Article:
If fear is looming large, help is available. This help is powerful and sure, because it is God.
"What time I am afraid," prayed the Psalmist, “I will trust in thee.... In God I have put my trust; I will not fear what flesh can do unto me” (Psalms 56:3, 4). God is infinitely above the flesh – above human circumstances and physical laws. God is Spirit, and Spirit doesn’t share its power with matter or with evil. So they can’t interfere with God’s good purpose.
God’s love constantly guides and protects us. His children are always safe in His care. Why, then, are we afraid sometimes? Basically, fear has two sources: ignorance of our God-given safety, and sin.
The threat of danger, disease, or an unknown future may seem to have triggered our fear. But if we understood their impotence in the face of God’s omnipotence, they wouldn’t make us tremble. The culprit is ignorance. The remedy is prayer.
Prayer, in its deepest sense, acknowledges Spirit’s utter supremacy and man’s dominion as the likeness of Spirit. It affirms the everlasting facts: that Spirit gives man health, security, useful activity; that Spirit is the unfailing fount of all that man needs. Evil, material conditions, being opposites of God, have no relation to Him. They certainly don’t emanate from Spirit, so they don’t share the power – or even the reality – of Spirit.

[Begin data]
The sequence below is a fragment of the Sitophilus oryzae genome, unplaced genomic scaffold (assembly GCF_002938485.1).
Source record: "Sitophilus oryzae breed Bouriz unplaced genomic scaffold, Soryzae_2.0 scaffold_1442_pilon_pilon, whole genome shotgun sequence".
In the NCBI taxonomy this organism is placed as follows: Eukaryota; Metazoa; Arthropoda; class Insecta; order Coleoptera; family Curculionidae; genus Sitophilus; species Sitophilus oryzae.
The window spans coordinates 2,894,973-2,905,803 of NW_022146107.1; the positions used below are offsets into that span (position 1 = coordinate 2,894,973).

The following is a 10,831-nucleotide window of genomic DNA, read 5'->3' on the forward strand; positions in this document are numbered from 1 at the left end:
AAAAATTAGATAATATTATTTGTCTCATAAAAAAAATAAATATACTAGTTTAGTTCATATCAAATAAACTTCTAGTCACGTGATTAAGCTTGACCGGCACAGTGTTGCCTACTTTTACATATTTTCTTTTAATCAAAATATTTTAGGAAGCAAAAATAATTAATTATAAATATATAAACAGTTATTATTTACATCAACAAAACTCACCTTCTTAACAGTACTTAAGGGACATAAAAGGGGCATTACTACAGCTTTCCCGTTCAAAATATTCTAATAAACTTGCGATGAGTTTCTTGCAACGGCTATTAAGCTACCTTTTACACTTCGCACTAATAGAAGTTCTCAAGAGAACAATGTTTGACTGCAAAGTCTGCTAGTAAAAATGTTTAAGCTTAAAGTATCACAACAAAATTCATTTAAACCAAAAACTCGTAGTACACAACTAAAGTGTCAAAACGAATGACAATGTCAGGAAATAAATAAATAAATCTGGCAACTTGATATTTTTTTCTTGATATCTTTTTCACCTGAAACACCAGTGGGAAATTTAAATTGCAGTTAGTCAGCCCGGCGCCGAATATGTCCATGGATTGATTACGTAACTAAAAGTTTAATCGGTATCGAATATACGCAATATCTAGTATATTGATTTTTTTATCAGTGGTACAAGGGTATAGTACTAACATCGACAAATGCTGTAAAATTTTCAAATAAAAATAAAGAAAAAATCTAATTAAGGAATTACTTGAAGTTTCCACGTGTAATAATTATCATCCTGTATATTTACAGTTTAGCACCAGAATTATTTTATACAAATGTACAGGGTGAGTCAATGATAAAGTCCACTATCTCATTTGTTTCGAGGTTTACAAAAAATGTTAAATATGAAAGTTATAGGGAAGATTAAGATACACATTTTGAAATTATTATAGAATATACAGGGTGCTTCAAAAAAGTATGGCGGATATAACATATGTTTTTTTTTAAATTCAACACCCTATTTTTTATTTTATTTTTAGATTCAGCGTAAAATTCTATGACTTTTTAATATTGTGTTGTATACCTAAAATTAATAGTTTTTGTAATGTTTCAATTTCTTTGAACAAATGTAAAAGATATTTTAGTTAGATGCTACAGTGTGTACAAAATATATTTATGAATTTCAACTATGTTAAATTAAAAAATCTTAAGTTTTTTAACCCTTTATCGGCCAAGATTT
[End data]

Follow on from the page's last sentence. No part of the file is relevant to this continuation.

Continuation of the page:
We won’t comprehend these things if we’re relying on the physical senses to confirm them. Spiritual verities are discerned only through spiritual understanding. Through prayer, our thought is filled with the truth of God and man; then we understand our safety. This not only dissolves the ignorance – and hence the fear; it brings healing to the situation. As Christ Jesus showed, the perception of spiritual reality destroys the discords of material existence. “Ye shall know the truth,” he said, “and the truth shall make you free” (John 8:32).
The other source of fear is sin. By sinning we turn our backs on the one real foundation for security – God – and dive headlong into unreliable materialism. Sinful, materialistic thinking inevitably promotes fear, because it cuts us off from the perception of God’s goodness, nearness, and infallible direction. Mary Baker Eddy, who discovered and founded Christian Science, writes of God, “If living in disobedience to Him, we ought to feel no security, although God is good” (“Science and Health with Key to the Scriptures,” p. 19).
If sinful ways have brought distress, here too our remedy is prayer, coupled with reformation. Prayer begins to fill our thought with the truth of God’s goodness – and of our real, sinless being as His likeness, inseparable from Him – while reformation brings us into the safe harbor of moral obedience. As we pray in this way, and reform, not only will we feel safe – we’ll be safe. Mrs. Eddy says of God, “despair not nor murmur, for that which seeketh to save, to heal, and to deliver, will guide thee, if thou seekest this guidance” (“The First Church of Christ, Scientist, and Miscellany,” p. 150).
Christian Science insists that fear is not something we have to live with. Our real being is safe in God. We need only to understand God and live in obedience to Him. Then we find we’ve never really left His all-embracing care.
Reprinted from the May 6, 1983, issue of The Christian Science Monitor.